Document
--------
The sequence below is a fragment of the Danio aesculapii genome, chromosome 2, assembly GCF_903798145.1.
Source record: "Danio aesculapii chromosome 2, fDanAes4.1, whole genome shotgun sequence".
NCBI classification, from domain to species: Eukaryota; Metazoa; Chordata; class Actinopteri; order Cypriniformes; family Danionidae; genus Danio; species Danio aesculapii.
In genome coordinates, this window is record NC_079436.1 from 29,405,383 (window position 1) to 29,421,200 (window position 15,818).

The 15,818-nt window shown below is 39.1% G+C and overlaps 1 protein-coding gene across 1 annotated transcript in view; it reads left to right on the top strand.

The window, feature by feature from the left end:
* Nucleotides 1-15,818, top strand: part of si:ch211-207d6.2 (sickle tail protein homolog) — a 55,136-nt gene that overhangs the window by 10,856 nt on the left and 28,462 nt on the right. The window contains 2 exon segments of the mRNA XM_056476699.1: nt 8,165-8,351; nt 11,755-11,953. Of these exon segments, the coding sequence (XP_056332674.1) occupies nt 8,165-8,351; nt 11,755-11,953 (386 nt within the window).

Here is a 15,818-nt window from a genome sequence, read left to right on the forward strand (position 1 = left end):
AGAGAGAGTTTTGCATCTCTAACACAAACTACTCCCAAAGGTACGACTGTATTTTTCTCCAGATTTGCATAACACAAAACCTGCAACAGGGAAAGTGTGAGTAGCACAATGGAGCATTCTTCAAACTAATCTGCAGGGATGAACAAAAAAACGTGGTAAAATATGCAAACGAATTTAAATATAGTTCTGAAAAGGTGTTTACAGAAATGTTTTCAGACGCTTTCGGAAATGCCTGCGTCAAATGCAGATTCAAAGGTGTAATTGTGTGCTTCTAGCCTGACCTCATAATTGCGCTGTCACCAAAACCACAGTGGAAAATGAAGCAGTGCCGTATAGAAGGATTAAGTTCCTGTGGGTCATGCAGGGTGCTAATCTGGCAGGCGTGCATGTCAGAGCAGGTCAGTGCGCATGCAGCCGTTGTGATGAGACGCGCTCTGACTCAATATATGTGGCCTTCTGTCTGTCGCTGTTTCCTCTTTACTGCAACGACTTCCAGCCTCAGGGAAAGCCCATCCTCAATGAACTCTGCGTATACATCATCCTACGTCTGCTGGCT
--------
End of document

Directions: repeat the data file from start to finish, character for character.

The sequence below is a fragment of the Danio aesculapii genome, chromosome 2, assembly GCF_903798145.1.
Source record: "Danio aesculapii chromosome 2, fDanAes4.1, whole genome shotgun sequence".
NCBI classification, from domain to species: Eukaryota; Metazoa; Chordata; class Actinopteri; order Cypriniformes; family Danionidae; genus Danio; species Danio aesculapii.
In genome coordinates, this window is record NC_079436.1 from 29,405,383 (window position 1) to 29,421,200 (window position 15,818).

The 15,818-nt window shown below is 39.1% G+C and overlaps 1 protein-coding gene across 1 annotated transcript in view; it reads left to right on the top strand.

The window, feature by feature from the left end:
* Nucleotides 1-15,818, top strand: part of si:ch211-207d6.2 (sickle tail protein homolog) — a 55,136-nt gene that overhangs the window by 10,856 nt on the left and 28,462 nt on the right. The window contains 2 exon segments of the mRNA XM_056476699.1: nt 8,165-8,351; nt 11,755-11,953. Of these exon segments, the coding sequence (XP_056332674.1) occupies nt 8,165-8,351; nt 11,755-11,953 (386 nt within the window).

Here is a 15,818-nt window from a genome sequence, read left to right on the forward strand (position 1 = left end):
AGAGAGAGTTTTGCATCTCTAACACAAACTACTCCCAAAGGTACGACTGTATTTTTCTCCAGATTTGCATAACACAAAACCTGCAACAGGGAAAGTGTGAGTAGCACAATGGAGCATTCTTCAAACTAATCTGCAGGGATGAACAAAAAAACGTGGTAAAATATGCAAACGAATTTAAATATAGTTCTGAAAAGGTGTTTACAGAAATGTTTTCAGACGCTTTCGGAAATGCCTGCGTCAAATGCAGATTCAAAGGTGTAATTGTGTGCTTCTAGCCTGACCTCATAATTGCGCTGTCACCAAAACCACAGTGGAAAATGAAGCAGTGCCGTATAGAAGGATTAAGTTCCTGTGGGTCATGCAGGGTGCTAATCTGGCAGGCGTGCATGTCAGAGCAGGTCAGTGCGCATGCAGCCGTTGTGATGAGACGCGCTCTGACTCAATATATGTGGCCTTCTGTCTGTCGCTGTTTCCTCTTTACTGCAACGACTTCCAGCCTCAGGGAAAGCCCATCCTCAATGAACTCTGCGTATACATCATCCTACGTCTGCTGGCT